As the Nigerian novelist Chimamanda Ngozi Adichie rightly pointed out in her inspiration 2009 TED talk: “What’s dangerous is the single story, and the West has a single story about Africa.” Also pointing out this fact several years ago in an exclusive interview with AfroToronto.com back in 2006, Adichie said she was first stunned at how warped the image that the West had of Africa was when she first went to study in the United-States.
Hence the need to tackle many of these sometimes even well-meaning misconceptions.
In one of The African Trilogy’s plays, Peggy Pickit Sees the Face of God, Roland Schimmelpfennig follows two couples, one of which has recently come back from working as missionaries for six years in Africa. Interesting comparisons are made between the two couples to show how their decisions have affected their lives.
In Shine Your Eye, Kenyan journalist turned playwright based in New York Binyavanga Wainaina takes a look at African Internet scams. Set in a chaotic office environment in Lagos, Nigeria, the play examines the internal struggles of a young computer hacker as she comes to terms with her choices of living as an African or as a Westerner.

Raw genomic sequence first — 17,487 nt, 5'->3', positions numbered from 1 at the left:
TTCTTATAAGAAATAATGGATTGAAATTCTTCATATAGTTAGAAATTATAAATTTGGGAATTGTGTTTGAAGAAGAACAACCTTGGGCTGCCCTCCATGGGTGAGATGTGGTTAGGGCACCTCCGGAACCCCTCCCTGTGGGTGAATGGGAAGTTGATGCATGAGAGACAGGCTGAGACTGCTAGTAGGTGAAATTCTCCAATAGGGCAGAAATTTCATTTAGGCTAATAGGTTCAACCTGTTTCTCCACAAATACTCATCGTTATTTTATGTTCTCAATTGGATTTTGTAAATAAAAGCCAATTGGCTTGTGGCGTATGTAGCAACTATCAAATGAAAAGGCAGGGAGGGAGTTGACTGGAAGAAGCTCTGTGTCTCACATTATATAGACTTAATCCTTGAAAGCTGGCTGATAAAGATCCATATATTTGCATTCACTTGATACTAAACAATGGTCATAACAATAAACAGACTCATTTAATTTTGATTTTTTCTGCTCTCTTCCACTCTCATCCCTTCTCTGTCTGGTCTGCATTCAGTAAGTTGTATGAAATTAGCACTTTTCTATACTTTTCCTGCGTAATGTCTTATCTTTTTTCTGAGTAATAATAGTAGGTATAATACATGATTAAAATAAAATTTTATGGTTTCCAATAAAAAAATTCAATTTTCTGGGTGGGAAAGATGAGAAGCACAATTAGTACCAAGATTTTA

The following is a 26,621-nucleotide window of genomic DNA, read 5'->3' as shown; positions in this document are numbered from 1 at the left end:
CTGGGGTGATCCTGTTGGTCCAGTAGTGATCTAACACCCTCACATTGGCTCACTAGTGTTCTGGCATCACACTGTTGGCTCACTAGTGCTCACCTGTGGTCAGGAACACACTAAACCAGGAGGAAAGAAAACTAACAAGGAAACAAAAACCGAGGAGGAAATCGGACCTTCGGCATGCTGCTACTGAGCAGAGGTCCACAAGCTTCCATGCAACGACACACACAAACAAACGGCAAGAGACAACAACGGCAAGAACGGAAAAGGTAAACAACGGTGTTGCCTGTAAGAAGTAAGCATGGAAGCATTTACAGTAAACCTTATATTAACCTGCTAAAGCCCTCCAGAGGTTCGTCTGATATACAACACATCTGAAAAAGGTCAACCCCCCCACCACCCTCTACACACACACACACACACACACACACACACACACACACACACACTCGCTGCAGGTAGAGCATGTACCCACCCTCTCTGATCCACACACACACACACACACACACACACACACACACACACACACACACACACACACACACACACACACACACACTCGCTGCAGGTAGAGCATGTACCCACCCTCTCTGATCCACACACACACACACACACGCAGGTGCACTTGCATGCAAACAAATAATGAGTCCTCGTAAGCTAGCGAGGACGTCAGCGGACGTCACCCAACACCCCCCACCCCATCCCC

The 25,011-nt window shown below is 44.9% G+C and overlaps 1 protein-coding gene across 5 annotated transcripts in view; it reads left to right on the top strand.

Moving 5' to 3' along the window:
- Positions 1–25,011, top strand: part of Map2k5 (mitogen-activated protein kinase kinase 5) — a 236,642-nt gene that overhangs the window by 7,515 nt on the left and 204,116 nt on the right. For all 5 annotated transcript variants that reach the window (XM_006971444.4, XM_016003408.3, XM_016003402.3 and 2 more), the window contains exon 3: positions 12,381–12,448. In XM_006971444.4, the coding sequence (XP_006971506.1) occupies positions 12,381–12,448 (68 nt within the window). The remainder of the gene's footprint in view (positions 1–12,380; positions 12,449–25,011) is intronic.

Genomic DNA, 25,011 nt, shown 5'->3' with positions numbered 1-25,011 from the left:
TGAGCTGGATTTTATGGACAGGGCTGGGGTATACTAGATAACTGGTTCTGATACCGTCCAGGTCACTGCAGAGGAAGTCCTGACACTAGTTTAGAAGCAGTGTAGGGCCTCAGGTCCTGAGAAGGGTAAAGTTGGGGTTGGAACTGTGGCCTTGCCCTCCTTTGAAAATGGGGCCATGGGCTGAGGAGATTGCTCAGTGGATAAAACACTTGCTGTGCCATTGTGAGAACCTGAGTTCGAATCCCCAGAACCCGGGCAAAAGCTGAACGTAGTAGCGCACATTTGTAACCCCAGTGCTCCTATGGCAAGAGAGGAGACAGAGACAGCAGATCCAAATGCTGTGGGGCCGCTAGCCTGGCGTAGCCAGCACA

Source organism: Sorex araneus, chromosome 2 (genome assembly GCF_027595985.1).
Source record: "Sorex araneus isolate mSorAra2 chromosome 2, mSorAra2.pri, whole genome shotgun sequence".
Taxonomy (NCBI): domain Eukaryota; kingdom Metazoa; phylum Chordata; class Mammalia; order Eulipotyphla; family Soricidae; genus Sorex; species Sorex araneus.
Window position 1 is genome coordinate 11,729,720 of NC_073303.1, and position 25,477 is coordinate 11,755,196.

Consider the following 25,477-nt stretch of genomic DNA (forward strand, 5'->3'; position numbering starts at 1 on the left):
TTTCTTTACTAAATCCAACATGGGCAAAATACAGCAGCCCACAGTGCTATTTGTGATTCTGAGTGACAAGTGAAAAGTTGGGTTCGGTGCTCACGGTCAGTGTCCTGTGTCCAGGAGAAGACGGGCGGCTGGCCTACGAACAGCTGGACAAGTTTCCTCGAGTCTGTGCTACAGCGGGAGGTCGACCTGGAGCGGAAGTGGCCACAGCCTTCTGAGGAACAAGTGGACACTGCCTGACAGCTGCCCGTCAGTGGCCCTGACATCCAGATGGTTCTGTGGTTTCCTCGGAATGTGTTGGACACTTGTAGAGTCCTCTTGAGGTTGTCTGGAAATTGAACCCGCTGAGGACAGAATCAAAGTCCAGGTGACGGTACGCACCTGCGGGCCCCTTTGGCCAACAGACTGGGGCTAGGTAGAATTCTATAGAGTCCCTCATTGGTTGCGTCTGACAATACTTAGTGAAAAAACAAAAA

The third play, Glo, by African-American playwright Christina Anderson looks into the notions of globalization, diversity and identity through the eyes of an African writer invited to New York to be a keynote speaker at a diversity conference.
All three plays make notable forays into analyzing what Paul Gilroy called “the Black Atlantic”. In Gilroy’s book The Black Atlantic: Modernity and Double Consciousness, he argues that modern black identity is very much a product of these balancing cultural poles between the West and Africa.